The external fund manager backed by Berkshire Hathaway's Charlie Munger, Li Lu, makes no bones about it when he says 'The biggest investment risk is not the volatility of prices, but whether you will suffer a permanent loss of capital. So it seems the smart money knows that debt - which is usually involved in bankruptcies - is a very important factor, when you assess how risky a company is. We can see that China Machinery Engineering Corporation (HKG:1829) does use debt in its business. But should shareholders be worried about its use of debt?
What Risk Does Debt Bring?
Debt assists a business until the business has trouble paying it off, either with new capital or with free cash flow. In the worst case scenario, a company can go bankrupt if it cannot pay its creditors. However, a more frequent (but still costly) occurrence is where a company must issue shares at bargain-basement prices, permanently diluting shareholders, just to shore up its balance sheet. By replacing dilution, though, debt can be an extremely good tool for businesses that need capital to invest in growth at high rates of return. When we examine debt levels, we first consider both cash and debt levels, together.
What Is China Machinery Engineering's Debt?
The image below, which you can click on for greater detail, shows that China Machinery Engineering had debt of CN¥555.3m at the end of December 2019, a reduction from CN¥984.8m over a year. However, its balance sheet shows it holds CN¥21.4b in cash, so it actually has CN¥20.8b net cash.
How Strong Is China Machinery Engineering's Balance Sheet?
The latest balance sheet data shows that China Machinery Engineering had liabilities of CN¥34.2b due within a year, and liabilities of CN¥1.56b falling due after that. On the other hand, it had cash of CN¥21.4b and CN¥15.8b worth of receivables due within a year. So it actually has CN¥1.39b more liquid assets than total liabilities.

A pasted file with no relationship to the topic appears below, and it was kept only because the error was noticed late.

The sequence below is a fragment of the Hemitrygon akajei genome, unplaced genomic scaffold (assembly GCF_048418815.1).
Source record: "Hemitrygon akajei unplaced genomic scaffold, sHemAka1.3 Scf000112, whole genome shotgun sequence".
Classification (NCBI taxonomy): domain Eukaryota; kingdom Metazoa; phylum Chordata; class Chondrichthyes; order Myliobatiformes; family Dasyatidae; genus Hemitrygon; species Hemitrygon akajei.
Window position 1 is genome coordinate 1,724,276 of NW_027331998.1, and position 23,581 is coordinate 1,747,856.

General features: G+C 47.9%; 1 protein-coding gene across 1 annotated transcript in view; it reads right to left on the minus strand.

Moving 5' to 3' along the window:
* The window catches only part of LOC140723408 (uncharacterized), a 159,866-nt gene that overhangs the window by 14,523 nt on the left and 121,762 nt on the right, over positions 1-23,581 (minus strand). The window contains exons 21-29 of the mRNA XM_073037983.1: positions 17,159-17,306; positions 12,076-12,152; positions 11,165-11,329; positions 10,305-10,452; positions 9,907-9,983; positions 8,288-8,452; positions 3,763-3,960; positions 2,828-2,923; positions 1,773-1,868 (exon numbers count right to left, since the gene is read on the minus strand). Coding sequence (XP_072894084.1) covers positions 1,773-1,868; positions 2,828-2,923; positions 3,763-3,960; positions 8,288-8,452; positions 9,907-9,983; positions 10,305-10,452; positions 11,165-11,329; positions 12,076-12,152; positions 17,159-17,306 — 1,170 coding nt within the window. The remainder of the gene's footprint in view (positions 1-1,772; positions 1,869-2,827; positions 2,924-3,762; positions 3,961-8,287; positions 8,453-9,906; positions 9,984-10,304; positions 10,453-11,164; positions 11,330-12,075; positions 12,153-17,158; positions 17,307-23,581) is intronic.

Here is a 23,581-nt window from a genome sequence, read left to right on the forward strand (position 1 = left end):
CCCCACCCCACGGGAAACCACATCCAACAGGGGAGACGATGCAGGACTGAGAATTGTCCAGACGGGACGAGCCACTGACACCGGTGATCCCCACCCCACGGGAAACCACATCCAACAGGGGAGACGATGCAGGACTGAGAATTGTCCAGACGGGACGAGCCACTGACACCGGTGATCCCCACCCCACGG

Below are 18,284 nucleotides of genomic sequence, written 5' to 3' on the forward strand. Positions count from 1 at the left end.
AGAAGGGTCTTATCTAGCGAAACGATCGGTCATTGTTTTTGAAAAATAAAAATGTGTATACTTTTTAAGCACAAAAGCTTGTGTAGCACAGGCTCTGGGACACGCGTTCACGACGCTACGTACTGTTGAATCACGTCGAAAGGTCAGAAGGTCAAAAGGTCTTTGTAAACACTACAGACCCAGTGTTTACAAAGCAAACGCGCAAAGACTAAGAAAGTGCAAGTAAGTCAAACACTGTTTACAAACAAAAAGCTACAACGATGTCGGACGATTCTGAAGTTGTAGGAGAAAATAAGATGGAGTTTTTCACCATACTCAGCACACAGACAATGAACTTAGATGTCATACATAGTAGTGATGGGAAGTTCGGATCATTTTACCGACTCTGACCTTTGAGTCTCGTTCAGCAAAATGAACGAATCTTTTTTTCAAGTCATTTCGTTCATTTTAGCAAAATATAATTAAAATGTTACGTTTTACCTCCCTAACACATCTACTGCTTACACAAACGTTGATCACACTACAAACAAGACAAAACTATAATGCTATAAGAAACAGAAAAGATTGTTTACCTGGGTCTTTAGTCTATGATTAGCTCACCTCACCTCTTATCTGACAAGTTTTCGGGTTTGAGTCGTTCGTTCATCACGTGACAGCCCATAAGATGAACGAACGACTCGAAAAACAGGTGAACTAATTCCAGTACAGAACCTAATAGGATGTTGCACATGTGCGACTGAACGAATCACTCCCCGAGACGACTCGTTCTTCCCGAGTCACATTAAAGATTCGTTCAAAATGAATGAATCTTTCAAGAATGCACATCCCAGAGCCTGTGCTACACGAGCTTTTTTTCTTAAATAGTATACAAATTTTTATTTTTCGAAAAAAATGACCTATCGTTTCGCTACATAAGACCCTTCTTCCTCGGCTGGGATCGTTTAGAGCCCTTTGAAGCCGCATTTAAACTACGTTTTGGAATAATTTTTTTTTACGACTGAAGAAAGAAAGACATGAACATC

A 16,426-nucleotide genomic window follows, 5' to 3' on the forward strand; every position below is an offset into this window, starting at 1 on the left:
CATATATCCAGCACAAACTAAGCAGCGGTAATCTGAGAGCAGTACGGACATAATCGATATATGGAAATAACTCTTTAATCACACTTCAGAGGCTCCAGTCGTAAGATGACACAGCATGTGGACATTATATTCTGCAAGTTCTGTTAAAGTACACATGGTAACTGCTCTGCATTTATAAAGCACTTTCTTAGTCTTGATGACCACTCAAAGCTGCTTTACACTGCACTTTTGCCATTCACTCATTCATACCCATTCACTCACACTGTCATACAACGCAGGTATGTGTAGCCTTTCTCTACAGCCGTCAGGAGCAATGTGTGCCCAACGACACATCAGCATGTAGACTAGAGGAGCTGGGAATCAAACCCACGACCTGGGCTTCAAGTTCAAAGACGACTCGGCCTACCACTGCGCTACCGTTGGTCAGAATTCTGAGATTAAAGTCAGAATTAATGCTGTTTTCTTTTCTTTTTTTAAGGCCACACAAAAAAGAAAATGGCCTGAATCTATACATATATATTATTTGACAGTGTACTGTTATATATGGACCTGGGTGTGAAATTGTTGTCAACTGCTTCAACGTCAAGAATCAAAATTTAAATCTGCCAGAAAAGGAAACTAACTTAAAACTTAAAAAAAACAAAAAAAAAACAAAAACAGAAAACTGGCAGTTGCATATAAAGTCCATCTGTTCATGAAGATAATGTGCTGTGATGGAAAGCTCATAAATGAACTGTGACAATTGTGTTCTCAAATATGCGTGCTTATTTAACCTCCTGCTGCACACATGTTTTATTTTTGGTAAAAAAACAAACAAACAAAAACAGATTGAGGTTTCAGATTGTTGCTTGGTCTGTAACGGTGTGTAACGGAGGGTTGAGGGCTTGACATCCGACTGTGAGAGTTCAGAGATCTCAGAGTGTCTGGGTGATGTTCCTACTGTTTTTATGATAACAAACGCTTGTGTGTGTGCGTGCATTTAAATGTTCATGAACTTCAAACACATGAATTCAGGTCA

This surplus suggests that China Machinery Engineering is using debt in a way that is appears to be both safe and conservative. Due to its strong net asset position, it is not likely to face issues with its lenders. Simply put, the fact that China Machinery Engineering has more cash than debt is arguably a good indication that it can manage its debt safely.
Another good sign is that China Machinery Engineering has been able to increase its EBIT by 25% in twelve months, making it easier to pay down debt. When analysing debt levels, the balance sheet is the obvious place to start. But ultimately the future profitability of the business will decide if China Machinery Engineering can strengthen its balance sheet over time. So if you're focused on the future you can check out this free report showing analyst profit forecasts.
Finally, a company can only pay off debt with cold hard cash, not accounting profits. While China Machinery Engineering has net cash on its balance sheet, it's still worth taking a look at its ability to convert earnings before interest and tax (EBIT) to free cash flow, to help us understand how quickly it is building (or eroding) that cash balance. Over the last three years, China Machinery Engineering saw substantial negative free cash flow, in total. While that may be a result of expenditure for growth, it does make the debt far more risky.
While we empathize with investors who find debt concerning, you should keep in mind that China Machinery Engineering has net cash of CN¥20.8b, as well as more liquid assets than liabilities. And we liked the look of last year's 25% year-on-year EBIT growth. So we are not troubled with China Machinery Engineering's debt use. The balance sheet is clearly the area to focus on when you are analysing debt. However, not all investment risk resides within the balance sheet - far from it. Take risks, for example - China Machinery Engineering has 2 warning signs we think you should be aware of.
At the end of the day, it's often better to focus on companies that are free from net debt. You can access our special list of such companies (all with a track record of profit growth). It's free.
If you spot an error that warrants correction, please contact the editor at email@example.com. This article by Simply Wall St is general in nature. It does not constitute a recommendation to buy or sell any stock, and does not take account of your objectives, or your financial situation. Simply Wall St has no position in the stocks mentioned.
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